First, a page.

THINGS THAT MATTER - Health care delivery (Part 3) – The good and the bad


(Continuing an edited synopsis of a lecture delivered as part of the DLP Lecture Series: “Celebrating Fifty Years of Independence”, on June 29th, 2016, at Almond Bay)
Last week’s column summarised the big changes in health care in Barbados in the 20th century – the call of Dr. Bayley for a National Health Service and his own state-of-the-art Diagnostic Clinic, development of public health services, the building of the Queen Elizabeth Hospital, the National Nutrition Centre and the elimination of infantile malnutrition, the UWI and medical teaching, and the polyclinic system. 
Today we need to review our health care systems, identifying the strengths and weaknesses, and bearing in mind the goals of equity and health care for all.
What have we got? We have a high level of health care, and a high level – a first world level – of health care expectations, partly created by the steady improvement of facilities, but also largely through cultural penetration from the USA. And these expectations are linked to the expectation of free health care for everyone who needs it or wishes it. But the QEH is now bulging at the seams, and so are the polyclinics. 
And we have a huge and growing burden of chronic diseases and their costly complications. The cost of the high technology diagnosis and care associated with the complications of the chronic diseases has long outstripped the capacity of government financing, even if we were not still in the grip of a prolonged recession.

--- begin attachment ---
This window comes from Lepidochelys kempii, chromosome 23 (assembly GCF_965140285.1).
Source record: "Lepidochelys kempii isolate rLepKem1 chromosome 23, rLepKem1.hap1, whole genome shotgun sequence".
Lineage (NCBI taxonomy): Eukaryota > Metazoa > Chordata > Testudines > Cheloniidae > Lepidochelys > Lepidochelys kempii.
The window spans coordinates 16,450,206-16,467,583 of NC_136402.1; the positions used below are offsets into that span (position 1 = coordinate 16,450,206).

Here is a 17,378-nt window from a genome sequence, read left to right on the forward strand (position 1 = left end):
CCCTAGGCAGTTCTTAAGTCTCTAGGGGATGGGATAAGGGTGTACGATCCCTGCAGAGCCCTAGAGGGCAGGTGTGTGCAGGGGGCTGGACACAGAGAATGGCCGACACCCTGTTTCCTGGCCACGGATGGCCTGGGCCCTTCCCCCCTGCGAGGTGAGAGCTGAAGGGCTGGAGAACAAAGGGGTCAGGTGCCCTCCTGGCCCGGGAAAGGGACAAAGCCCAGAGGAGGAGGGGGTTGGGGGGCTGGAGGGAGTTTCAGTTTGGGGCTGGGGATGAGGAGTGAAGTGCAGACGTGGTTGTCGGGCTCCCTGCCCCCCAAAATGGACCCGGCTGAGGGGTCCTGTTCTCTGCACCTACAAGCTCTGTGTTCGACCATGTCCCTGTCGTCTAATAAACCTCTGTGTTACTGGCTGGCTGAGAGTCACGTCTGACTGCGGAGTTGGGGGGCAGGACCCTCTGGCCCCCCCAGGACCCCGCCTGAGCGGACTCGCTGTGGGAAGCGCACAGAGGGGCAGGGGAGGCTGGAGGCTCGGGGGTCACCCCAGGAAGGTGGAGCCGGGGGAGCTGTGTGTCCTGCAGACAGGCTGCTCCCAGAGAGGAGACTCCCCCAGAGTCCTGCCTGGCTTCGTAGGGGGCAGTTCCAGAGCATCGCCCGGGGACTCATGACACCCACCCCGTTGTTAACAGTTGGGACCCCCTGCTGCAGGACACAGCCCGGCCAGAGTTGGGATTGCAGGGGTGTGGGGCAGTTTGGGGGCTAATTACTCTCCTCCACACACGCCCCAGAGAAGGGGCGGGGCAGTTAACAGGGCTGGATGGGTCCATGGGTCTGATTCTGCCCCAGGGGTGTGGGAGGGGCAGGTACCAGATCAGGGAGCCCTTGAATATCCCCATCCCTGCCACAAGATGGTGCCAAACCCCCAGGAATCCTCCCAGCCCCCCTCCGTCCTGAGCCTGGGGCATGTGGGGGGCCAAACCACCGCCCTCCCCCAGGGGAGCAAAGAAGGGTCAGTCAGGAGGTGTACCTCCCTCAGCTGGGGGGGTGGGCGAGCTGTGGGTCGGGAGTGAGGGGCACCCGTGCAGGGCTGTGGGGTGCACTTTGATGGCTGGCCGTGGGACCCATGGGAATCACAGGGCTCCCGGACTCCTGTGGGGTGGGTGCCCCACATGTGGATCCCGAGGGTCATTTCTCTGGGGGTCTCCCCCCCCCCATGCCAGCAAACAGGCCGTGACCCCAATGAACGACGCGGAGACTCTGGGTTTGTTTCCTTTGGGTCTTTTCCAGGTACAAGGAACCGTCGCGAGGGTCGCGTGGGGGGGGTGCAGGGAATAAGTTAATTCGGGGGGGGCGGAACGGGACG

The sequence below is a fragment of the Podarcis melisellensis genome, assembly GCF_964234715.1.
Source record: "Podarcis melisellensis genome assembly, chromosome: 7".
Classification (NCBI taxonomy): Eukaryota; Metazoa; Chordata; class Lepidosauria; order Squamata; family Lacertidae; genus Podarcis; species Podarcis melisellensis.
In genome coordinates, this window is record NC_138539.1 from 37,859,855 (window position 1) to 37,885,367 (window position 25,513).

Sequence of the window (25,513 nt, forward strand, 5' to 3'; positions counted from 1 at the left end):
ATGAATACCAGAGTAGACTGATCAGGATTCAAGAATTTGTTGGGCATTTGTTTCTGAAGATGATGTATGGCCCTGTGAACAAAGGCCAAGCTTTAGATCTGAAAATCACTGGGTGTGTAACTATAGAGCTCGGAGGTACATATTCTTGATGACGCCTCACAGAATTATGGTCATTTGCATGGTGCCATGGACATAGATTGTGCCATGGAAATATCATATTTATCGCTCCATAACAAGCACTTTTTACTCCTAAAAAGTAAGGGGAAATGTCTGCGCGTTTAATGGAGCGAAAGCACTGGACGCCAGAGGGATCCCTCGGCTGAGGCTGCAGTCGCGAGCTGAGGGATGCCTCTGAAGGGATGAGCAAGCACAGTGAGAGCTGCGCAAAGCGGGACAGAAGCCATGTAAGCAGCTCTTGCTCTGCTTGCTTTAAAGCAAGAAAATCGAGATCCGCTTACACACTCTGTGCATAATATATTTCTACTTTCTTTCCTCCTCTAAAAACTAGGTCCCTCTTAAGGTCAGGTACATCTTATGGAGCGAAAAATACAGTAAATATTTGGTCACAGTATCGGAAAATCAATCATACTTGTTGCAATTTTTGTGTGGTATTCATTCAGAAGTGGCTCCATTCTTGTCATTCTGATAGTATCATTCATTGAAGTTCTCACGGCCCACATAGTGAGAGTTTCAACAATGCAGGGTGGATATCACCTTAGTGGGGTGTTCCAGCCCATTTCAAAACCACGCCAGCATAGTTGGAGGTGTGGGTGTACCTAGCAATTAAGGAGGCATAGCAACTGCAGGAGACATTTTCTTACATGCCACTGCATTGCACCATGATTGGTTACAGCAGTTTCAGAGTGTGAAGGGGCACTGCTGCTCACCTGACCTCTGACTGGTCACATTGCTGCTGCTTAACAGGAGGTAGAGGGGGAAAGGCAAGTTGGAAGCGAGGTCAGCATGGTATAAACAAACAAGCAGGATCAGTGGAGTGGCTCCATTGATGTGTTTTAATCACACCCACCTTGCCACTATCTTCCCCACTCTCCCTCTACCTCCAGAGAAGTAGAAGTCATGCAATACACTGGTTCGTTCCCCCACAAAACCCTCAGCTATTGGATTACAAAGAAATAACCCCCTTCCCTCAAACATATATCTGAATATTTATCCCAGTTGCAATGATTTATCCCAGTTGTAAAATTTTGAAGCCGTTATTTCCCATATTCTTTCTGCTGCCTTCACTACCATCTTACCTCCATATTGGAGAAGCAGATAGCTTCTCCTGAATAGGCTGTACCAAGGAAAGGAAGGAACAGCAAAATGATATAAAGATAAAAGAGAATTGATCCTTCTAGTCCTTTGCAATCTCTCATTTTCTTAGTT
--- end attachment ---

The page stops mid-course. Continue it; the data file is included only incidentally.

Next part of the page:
But the fundamental problem facing the country is the MASSIVE epidemic of chronic diseases. We saw it coming, and like the cholera epidemic, we did nothing for a very long time. The advocacy – the unrelenting message from Sir Trevor Hassell on the growing burden of high blood pressure and heart disease, of Dr. Oscar Jordan on diabetes (and let me pause here to give Dr. Jordan credit for his refusal to give up) and yours truly on obesity and hypertension, finally led to the creation of the Chronic Non-Communicable Disease Commission, a decade or so ago, chaired by Sir Trevor Hassell. 
By which time Barbados had achieved the distinction of having some of the highest figures in the world for obesity and chronic diseases…and some of the largest figures in the world (pun intended)… Because two thirds of women are overweight or obese… more than one third are obese… and one third of men are overweight or obese… our men remain active far longer than women, who are getting fatter at a younger and younger age… 
Twenty per cent of all adults have high blood pressure, and HALF of those over 45 have high blood pressure…by age 60 it’s 60 per cent! And twenty per cent of adults over 45 have diabetes! 
These are frightening figures and the costs are even more frightening! These chronic diseases – obesity, high blood pressure and diabetes and their complications – cost two thirds – yes TWO THIRDS – of the QEH budget and TWO THIRDS of the DRUG SERVICE BUDGET!
Dialysis for kidney failure, due to the combination of diabetes and hypertension, costs more than $35 000 per patient per year. We pay to dialyse 220 patients – that’s eight million dollars a year, the health care costs of 6 000 other patients 
And the economic impact is huge, not just on the country but on the individual and the family – sometimes destroying other individuals and families, who simply can’t cope with the hugely obese patient with an amputation and a stroke or both.